A Rohingya Muslim refugee waits with others for food aid at Thankhali refugee camp in Bangladesh’s Ukhia district. AFP
Yangon: A Myanmar court ruled Wednesday that crucial testimony from a whistleblowing policeman in the case against two Reuters journalists is credible, a decision seen as a “ray of light” by the defence.
Reporters Wa Lone, 32 and Kyaw Soe Oo, 28, have been in custody since December.
They are accused of violating the country’s Official Secrets Act for possessing material linked to security operations in conflict-hit Rakhine state.
The charge carries up to 14 years in prison.
Over months of pre-trial hearings, their defence team has insisted they were set up — lured to dinner by a police source who handed them documents for which they were subsequently arrested.
Court testimony last month by Deputy Police Major Moe Yan Naing backed up that version of events, even though he had been called as a prosecution witness.
He said a superior ordered his men to set up the sting which resulted in sensitive documents being passed to the reporters.
In response prosecutors asked the court to declare Moe Yan Naing a hostile witness.
But the court found no problems with the police officer’s account.
“The court rejects the proposal claiming the law officer to be a hostile witness,” Judge Ye Lwin told the hearing Wednesday.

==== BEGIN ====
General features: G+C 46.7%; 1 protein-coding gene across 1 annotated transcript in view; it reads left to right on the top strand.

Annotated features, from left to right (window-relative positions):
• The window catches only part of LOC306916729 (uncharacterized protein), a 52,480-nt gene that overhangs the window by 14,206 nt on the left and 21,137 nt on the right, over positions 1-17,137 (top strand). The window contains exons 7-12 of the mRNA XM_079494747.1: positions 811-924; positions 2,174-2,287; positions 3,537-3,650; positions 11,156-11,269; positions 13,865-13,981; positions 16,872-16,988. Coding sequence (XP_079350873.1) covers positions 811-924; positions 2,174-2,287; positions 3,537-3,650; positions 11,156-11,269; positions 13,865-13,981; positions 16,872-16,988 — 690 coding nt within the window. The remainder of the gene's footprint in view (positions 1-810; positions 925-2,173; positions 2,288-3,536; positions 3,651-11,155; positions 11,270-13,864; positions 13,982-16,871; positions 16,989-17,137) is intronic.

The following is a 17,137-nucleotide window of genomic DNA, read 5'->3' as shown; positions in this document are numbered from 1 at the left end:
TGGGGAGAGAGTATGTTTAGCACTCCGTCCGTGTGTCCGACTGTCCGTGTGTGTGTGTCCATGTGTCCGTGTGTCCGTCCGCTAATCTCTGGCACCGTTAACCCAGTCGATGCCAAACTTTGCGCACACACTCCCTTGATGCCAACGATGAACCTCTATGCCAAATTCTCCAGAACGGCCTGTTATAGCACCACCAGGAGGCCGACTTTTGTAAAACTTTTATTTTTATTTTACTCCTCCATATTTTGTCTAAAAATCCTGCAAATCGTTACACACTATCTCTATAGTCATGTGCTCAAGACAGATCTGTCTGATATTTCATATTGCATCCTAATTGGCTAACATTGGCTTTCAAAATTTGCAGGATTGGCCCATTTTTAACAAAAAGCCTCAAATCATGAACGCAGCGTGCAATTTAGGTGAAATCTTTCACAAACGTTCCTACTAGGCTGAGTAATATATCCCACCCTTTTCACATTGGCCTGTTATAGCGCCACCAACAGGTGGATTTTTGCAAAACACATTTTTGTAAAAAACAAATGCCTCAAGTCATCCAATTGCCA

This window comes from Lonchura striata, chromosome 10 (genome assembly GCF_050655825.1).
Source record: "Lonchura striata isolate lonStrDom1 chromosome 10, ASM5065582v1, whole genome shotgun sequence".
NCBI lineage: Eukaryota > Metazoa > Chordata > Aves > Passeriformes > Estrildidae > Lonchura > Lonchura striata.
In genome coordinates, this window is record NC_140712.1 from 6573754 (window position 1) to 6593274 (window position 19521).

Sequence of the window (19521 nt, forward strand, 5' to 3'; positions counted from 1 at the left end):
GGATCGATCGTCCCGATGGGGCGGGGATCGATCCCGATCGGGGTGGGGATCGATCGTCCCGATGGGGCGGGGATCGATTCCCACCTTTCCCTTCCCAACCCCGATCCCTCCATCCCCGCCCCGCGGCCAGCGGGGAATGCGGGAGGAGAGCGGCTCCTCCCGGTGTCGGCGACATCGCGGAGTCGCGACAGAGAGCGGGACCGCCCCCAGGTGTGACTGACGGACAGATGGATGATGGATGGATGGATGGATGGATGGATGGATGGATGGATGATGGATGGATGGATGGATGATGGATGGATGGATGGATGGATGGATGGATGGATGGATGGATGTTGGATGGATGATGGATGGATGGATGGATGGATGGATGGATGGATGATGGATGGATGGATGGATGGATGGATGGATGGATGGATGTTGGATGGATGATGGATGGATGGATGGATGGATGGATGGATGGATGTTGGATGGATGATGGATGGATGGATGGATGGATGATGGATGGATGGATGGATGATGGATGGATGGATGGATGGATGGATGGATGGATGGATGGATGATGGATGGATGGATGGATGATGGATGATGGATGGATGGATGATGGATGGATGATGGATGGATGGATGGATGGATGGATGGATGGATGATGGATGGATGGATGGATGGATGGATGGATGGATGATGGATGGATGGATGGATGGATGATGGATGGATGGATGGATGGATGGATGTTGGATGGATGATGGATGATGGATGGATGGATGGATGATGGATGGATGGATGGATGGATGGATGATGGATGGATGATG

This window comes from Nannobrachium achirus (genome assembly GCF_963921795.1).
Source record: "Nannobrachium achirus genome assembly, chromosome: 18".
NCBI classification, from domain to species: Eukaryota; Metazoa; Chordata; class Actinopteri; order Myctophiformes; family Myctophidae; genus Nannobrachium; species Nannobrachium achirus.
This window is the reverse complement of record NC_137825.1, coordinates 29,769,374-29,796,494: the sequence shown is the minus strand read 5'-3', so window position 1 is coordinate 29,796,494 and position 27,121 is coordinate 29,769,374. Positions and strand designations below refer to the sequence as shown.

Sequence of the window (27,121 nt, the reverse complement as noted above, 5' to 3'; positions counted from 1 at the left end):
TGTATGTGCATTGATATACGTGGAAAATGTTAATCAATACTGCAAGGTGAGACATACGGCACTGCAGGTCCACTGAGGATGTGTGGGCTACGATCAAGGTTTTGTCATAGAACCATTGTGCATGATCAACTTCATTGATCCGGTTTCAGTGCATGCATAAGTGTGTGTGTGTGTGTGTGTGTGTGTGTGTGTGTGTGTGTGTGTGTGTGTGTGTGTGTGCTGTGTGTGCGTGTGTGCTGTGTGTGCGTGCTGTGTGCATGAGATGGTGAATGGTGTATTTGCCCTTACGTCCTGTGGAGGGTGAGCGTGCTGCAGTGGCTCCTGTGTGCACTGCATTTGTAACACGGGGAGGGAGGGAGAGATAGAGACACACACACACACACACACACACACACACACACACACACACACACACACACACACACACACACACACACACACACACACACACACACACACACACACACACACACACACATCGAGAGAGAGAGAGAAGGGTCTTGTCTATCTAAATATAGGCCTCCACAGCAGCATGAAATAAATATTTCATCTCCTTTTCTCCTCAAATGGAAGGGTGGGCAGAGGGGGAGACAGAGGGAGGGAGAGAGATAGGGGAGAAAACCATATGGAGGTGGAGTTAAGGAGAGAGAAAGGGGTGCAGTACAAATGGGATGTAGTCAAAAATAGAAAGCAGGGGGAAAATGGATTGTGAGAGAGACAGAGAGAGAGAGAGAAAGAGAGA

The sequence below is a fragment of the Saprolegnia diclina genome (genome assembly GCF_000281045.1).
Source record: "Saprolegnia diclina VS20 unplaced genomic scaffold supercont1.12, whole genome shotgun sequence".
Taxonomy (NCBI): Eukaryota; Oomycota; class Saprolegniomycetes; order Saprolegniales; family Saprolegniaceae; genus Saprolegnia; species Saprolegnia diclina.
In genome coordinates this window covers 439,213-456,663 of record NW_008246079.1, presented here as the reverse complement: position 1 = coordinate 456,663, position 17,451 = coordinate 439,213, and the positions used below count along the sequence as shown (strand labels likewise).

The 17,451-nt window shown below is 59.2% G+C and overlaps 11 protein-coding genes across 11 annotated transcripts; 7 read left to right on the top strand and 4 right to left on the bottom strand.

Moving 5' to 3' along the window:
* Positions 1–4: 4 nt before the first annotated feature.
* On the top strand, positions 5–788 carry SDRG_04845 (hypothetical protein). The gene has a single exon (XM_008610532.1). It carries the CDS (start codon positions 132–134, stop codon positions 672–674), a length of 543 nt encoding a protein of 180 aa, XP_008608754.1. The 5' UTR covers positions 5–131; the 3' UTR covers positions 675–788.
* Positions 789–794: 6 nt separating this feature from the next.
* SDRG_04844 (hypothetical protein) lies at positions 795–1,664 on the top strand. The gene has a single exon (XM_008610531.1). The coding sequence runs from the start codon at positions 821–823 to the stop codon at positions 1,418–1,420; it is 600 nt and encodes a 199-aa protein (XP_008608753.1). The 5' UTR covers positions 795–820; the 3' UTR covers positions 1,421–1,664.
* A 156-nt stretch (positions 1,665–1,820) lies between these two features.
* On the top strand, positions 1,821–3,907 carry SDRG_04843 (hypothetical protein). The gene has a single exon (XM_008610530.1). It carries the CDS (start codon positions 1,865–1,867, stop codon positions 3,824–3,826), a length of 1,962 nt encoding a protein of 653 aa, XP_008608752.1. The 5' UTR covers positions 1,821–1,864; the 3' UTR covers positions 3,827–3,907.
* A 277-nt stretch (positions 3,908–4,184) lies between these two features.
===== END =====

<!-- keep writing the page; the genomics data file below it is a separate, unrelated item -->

A lawyer for the journalists welcomed the decision.
“I am elated. The court has proved itself as a court of justice,” Khin Maung Zaw said. “We have seen a ray of light. It strengthens our case.”
The two journalists were also buoyed by the court ruling.
“We are happy about today’s decision. This shows that the truth will come out and proves that we have been treated unfairly,” Wa Lone told reporters before they were taken back to prison.
On April 30 the police officer was jailed for breaching a police disciplinary act, a charge he had faced since December for previous communications with Wa Lone.
Police sources said he was sentenced before he gave his shock testimony to court — an extremely rare instance of a security official openly challenging superiors in the formerly junta-run country.
In addition, the family of Moe Yan Naing was evicted from their police housing a day after he gave evidence. Police denied the two events were connected.
At the time of their arrest, the reporters were investigating the extrajudicial killing of 10 Rohingya men in the village of Inn Din in the north of Rakhine state.
The military has denied allegations of widespread atrocities against the Muslim minority.
But it did concede that security officers took part in the killings at Inn Din which were later reported by Reuters.
Some 700,000 Rohingya have fled to neighbouring Bangladesh since the army-led campaign was launched last August, ostensibly to combat Rohingya insurgents.
The stateless group has faced decades of systematic discrimination and persecution in mainly Buddhist Myanmar.